In late January, the ice storm in Kentucky crippled parts of the state. But President Barack Obama declared the state a major disaster area this week, even though hundreds of thousands people lost power and 24 people died weeks ago. What took him so long?
It's a massive mess in Kentucky: a late January ice storm caused power outages across the state, and now 125,000 homes are still without electricity. At the peak, 700,000 people were powerless (literally and figuratively). Around 27 deaths have been attributed to the Kentucky ice storm. Louisville alone is damaged so deeply the bill to fund repairs will be close to $2.1 million.
It took two weeks for President Barack Obama to declare the state a disaster zone. Sure, he's been inundated with a recession gobbling up his attention. Yes, the Daschle debacle was an unnecessary distraction. But the American people were looking for a president with compassion, someone who could step up in the face of a natural disaster. Americans are done with Bush-esque response times to hurricanes. Then again, Kentucky is shaping up to be Obama's Katrina.
To be blunt, Washington hasn't moved quick enough to respond to this crisis. The lag time should be brought into more tangible terms: families without power couldn't stay warm in this cold winter, waiting for authorities to clear debris and restore electricity.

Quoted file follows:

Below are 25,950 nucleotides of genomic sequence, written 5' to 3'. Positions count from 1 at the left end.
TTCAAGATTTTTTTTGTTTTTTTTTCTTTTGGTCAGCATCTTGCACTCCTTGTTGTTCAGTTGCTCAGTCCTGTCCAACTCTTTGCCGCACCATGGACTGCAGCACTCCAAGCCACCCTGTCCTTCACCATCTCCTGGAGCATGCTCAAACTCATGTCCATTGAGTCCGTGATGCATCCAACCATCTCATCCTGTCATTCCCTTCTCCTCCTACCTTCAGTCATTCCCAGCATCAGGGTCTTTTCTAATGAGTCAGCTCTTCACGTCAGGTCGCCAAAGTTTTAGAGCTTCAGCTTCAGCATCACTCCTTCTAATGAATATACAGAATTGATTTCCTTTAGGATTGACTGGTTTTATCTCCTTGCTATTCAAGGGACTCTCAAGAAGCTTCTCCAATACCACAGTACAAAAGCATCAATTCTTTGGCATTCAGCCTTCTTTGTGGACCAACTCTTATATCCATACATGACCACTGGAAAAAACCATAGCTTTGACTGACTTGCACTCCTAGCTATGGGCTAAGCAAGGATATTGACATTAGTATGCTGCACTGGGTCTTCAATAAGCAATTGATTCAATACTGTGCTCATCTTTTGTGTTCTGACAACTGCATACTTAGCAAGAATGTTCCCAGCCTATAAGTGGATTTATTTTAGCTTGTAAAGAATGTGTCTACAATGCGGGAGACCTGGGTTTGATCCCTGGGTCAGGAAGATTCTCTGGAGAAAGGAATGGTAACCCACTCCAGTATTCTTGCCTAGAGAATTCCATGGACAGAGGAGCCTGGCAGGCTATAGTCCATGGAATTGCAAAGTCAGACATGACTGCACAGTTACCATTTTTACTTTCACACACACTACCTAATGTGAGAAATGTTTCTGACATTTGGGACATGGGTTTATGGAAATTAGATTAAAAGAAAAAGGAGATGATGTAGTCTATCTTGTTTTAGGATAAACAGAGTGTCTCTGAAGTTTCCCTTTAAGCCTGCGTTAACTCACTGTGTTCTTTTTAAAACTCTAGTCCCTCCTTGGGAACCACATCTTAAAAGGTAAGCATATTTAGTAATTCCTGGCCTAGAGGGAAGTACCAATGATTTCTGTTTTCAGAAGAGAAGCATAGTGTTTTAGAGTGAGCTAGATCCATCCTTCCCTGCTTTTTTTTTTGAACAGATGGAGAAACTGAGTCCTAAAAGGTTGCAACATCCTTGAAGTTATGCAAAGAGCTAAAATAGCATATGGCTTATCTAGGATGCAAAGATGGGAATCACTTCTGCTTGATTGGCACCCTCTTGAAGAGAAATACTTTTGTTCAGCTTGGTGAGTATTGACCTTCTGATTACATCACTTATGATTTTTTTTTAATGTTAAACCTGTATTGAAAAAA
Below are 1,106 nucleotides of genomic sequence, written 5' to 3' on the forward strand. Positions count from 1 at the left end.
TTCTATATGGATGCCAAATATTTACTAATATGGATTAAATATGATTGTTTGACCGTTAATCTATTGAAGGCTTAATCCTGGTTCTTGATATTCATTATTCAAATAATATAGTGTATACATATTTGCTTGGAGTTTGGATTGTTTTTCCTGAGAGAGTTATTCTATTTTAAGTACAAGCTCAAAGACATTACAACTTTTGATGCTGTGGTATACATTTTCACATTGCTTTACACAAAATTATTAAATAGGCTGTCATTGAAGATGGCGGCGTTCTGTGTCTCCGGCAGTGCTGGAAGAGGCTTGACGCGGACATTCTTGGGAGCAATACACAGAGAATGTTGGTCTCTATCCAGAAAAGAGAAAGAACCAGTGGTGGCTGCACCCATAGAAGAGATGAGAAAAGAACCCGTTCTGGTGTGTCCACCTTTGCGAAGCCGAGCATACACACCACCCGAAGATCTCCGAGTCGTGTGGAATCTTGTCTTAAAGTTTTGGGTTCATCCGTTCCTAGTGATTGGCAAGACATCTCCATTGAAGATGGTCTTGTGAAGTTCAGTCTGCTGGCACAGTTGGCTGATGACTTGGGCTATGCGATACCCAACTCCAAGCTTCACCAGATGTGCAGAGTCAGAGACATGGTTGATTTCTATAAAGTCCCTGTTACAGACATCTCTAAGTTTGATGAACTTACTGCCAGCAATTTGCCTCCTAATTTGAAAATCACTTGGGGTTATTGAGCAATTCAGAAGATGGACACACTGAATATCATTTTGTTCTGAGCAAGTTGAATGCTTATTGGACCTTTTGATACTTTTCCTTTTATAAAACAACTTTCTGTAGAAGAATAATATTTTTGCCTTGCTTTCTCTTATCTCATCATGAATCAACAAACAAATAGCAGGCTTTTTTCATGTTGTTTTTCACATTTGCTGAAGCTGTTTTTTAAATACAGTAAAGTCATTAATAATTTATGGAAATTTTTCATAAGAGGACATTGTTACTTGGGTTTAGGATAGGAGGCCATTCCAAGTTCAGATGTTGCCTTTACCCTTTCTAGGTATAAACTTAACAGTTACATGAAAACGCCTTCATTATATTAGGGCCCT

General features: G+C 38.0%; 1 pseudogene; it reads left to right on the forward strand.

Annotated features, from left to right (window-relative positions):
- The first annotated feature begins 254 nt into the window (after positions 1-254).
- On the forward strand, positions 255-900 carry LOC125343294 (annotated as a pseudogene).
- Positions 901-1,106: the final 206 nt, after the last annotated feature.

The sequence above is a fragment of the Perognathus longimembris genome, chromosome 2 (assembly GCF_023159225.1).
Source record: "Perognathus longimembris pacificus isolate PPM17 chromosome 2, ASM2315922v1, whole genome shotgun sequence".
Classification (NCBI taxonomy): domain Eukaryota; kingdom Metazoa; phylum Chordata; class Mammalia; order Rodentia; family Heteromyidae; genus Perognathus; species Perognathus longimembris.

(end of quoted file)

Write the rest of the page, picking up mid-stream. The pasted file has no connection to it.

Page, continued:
Photo by Rob Matthu
Ice on a tree during the Kentucky storm
And with a stroke of a pen, Obama declared Kentucky a disaster area and effectively ushered in millions of dollars of reimbursements to various counties. The feds will reimburse 75 per cent of costs associated with the storm cleanup but some officials say that isn't enough.
Louisville mayor Jerry Abramson was quoted as saying, "The 75 per cent, plus the portion from the state, could give us as much as 85 per cent of our dollars back in the hope that we'll reach the 100 per cent reimbursement."
Adding to that unanswered query is the problem over rural areas. While major cities will be treated to the National Guard and federal assistance, some rural parts of Kentucky may not have power restored for weeks, if not months.
When Obama was campaigning across the country, he criticized Bush's poor response to Katrina. He talked at length about comforting people in need, of assisting those from all backgrounds. He said the U.S. and FEMA should respond quickly when natural disasters strike.
It's obvious that Obama responded. That's true. But his delay in offering reimbursements, coupled with the image of Obama enjoying a Super Bowl party while Kentucky residents shiver in fear, may not leave the American consciousness so soon.